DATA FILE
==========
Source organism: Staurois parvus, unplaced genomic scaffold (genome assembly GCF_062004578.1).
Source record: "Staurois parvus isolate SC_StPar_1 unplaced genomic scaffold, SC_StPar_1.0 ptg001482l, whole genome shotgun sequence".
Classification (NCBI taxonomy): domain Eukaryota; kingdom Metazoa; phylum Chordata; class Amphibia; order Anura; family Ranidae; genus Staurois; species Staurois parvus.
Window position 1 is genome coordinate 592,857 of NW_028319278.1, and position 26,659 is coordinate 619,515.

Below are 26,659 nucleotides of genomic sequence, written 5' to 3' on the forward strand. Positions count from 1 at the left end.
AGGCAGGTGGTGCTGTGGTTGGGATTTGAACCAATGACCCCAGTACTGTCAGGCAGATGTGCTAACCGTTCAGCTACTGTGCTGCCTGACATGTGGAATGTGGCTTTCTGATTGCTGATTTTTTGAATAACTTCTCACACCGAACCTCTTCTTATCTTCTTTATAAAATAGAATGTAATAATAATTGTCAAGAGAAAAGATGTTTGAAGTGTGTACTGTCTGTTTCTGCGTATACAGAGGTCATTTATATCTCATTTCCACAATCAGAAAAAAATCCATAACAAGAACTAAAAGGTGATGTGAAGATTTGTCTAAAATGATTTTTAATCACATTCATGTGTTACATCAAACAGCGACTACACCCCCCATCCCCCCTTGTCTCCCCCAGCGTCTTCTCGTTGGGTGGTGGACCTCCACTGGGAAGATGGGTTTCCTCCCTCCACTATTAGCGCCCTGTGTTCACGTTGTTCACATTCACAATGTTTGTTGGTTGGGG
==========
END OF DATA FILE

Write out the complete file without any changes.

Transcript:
Source organism: Staurois parvus, unplaced genomic scaffold (genome assembly GCF_062004578.1).
Source record: "Staurois parvus isolate SC_StPar_1 unplaced genomic scaffold, SC_StPar_1.0 ptg001482l, whole genome shotgun sequence".
Classification (NCBI taxonomy): domain Eukaryota; kingdom Metazoa; phylum Chordata; class Amphibia; order Anura; family Ranidae; genus Staurois; species Staurois parvus.
Window position 1 is genome coordinate 592,857 of NW_028319278.1, and position 26,659 is coordinate 619,515.

Below are 26,659 nucleotides of genomic sequence, written 5' to 3' on the forward strand. Positions count from 1 at the left end.
AGGCAGGTGGTGCTGTGGTTGGGATTTGAACCAATGACCCCAGTACTGTCAGGCAGATGTGCTAACCGTTCAGCTACTGTGCTGCCTGACATGTGGAATGTGGCTTTCTGATTGCTGATTTTTTGAATAACTTCTCACACCGAACCTCTTCTTATCTTCTTTATAAAATAGAATGTAATAATAATTGTCAAGAGAAAAGATGTTTGAAGTGTGTACTGTCTGTTTCTGCGTATACAGAGGTCATTTATATCTCATTTCCACAATCAGAAAAAAATCCATAACAAGAACTAAAAGGTGATGTGAAGATTTGTCTAAAATGATTTTTAATCACATTCATGTGTTACATCAAACAGCGACTACACCCCCCATCCCCCCTTGTCTCCCCCAGCGTCTTCTCGTTGGGTGGTGGACCTCCACTGGGAAGATGGGTTTCCTCCCTCCACTATTAGCGCCCTGTGTTCACGTTGTTCACATTCACAATGTTTGTTGGTTGGGG